The art of flipping : five teachers share their stories

A guest post from Dr Brigid Magner – College of Design and Social Context
On 28 May, ‘Flipped Classroom – Five Years On’ brought together teachers across the university to talk about their practice of flipped classroom teaching. A collaboration between Pauline Porcaro (SEH) and myself (Media & Communication) this event aimed to reflect on at least five years of practice amongst teaching staff (longer in some cases) and to consider future innovations.
I met Pauline at one of a series of Professional Development workshops she organised in 2014. These wonderful workshops gave me to confidence to begin flipping my two literary studies courses in 2015. I am still doing this in 2019 and cannot imagine going back to ‘old fashioned’ lectures. However, as a flipper I sometimes feel isolated, so this session represented a way for me to reach out to fellow practitioners in other disciplines.
The session itself modelled Flipped teaching by asking people to fill out a survey and do some pre-reading beforehand (which some people didn’t do, like real students!)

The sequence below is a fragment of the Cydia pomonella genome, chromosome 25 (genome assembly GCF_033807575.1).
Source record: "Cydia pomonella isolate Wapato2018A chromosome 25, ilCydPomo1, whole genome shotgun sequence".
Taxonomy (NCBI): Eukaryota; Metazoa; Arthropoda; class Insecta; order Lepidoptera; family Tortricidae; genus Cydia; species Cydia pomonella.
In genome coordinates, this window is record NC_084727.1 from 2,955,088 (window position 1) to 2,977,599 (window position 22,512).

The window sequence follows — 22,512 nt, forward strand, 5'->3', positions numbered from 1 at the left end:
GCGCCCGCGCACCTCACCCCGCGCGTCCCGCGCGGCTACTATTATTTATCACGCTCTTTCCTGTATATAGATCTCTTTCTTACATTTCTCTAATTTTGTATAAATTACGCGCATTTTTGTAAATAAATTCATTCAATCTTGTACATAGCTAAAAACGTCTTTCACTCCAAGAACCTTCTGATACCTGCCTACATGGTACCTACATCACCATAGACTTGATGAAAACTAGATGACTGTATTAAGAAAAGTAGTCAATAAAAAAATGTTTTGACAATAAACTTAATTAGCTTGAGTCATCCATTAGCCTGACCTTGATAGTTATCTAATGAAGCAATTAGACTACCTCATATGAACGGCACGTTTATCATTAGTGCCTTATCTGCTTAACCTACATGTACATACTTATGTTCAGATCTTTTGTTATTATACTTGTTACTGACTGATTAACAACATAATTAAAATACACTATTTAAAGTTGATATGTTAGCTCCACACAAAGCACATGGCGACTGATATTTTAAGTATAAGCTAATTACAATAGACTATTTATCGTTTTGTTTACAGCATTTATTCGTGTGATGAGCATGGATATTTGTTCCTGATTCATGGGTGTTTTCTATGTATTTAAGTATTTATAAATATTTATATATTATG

Panel participants included Assoc. Prof. Cindy O’Malley (School of Health and Biomedical Sciences), Prof. Colin Kestell (School of Engineering), Kirsten Balding (School of Vocational Engineering and Health Sciences) and myself.
After a lively introduction by Pauline and some compelling data from Cindy about the effectiveness of the flipped approach (see full presentation) we talked about our ‘Aha’ moments and described our use of in-class activities to keep students active and awake. Ideas included the use of avatars in lecture videos, speed-dating, quizzes and reading aloud to name a few.
Kirsten talked about the problems involved with team teaching when other staff are not keen to try flipping. Others noted that students don’t always do the required reading/viewing. Panellists recommended that textual consumption before class should be fun, relatable and embedded in the design of the course so students can’t move forward without engaging with it.
Despite a noisy door which kept opening during our discussion, and a minor mobile emergency for one of the participants, the event was satisfying for me, reaffirming my decision to flip and encouraging me to keep developing my practice into the future.